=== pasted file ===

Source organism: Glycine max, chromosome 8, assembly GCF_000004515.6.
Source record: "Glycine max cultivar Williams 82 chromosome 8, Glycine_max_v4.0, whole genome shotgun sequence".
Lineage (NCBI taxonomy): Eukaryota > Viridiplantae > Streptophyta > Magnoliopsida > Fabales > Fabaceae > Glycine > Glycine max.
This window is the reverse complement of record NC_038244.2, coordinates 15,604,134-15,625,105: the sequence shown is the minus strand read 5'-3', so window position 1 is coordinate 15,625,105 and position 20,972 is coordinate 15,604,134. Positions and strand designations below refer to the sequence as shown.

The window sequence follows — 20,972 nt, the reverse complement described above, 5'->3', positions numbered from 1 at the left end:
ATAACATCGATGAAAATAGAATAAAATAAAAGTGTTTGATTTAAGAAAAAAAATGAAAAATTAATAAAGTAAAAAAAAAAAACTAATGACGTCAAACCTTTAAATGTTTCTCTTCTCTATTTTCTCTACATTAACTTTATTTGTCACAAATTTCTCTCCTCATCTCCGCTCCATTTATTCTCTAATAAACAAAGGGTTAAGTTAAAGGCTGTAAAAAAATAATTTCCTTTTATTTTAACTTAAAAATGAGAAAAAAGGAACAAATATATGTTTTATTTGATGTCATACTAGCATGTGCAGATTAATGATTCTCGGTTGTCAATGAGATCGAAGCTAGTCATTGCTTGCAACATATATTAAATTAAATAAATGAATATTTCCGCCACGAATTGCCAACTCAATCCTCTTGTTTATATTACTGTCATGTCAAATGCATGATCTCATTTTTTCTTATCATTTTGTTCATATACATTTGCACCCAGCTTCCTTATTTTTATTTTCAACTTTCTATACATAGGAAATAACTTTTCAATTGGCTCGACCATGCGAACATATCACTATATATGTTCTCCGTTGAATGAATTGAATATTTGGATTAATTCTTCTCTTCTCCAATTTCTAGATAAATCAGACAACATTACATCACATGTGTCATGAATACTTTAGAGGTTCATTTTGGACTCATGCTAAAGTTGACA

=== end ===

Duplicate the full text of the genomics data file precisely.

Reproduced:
Source organism: Glycine max, chromosome 8, assembly GCF_000004515.6.
Source record: "Glycine max cultivar Williams 82 chromosome 8, Glycine_max_v4.0, whole genome shotgun sequence".
Lineage (NCBI taxonomy): Eukaryota > Viridiplantae > Streptophyta > Magnoliopsida > Fabales > Fabaceae > Glycine > Glycine max.
This window is the reverse complement of record NC_038244.2, coordinates 15,604,134-15,625,105: the sequence shown is the minus strand read 5'-3', so window position 1 is coordinate 15,625,105 and position 20,972 is coordinate 15,604,134. Positions and strand designations below refer to the sequence as shown.

The window sequence follows — 20,972 nt, the reverse complement described above, 5'->3', positions numbered from 1 at the left end:
ATAACATCGATGAAAATAGAATAAAATAAAAGTGTTTGATTTAAGAAAAAAAATGAAAAATTAATAAAGTAAAAAAAAAAAACTAATGACGTCAAACCTTTAAATGTTTCTCTTCTCTATTTTCTCTACATTAACTTTATTTGTCACAAATTTCTCTCCTCATCTCCGCTCCATTTATTCTCTAATAAACAAAGGGTTAAGTTAAAGGCTGTAAAAAAATAATTTCCTTTTATTTTAACTTAAAAATGAGAAAAAAGGAACAAATATATGTTTTATTTGATGTCATACTAGCATGTGCAGATTAATGATTCTCGGTTGTCAATGAGATCGAAGCTAGTCATTGCTTGCAACATATATTAAATTAAATAAATGAATATTTCCGCCACGAATTGCCAACTCAATCCTCTTGTTTATATTACTGTCATGTCAAATGCATGATCTCATTTTTTCTTATCATTTTGTTCATATACATTTGCACCCAGCTTCCTTATTTTTATTTTCAACTTTCTATACATAGGAAATAACTTTTCAATTGGCTCGACCATGCGAACATATCACTATATATGTTCTCCGTTGAATGAATTGAATATTTGGATTAATTCTTCTCTTCTCCAATTTCTAGATAAATCAGACAACATTACATCACATGTGTCATGAATACTTTAGAGGTTCATTTTGGACTCATGCTAAAGTTGACA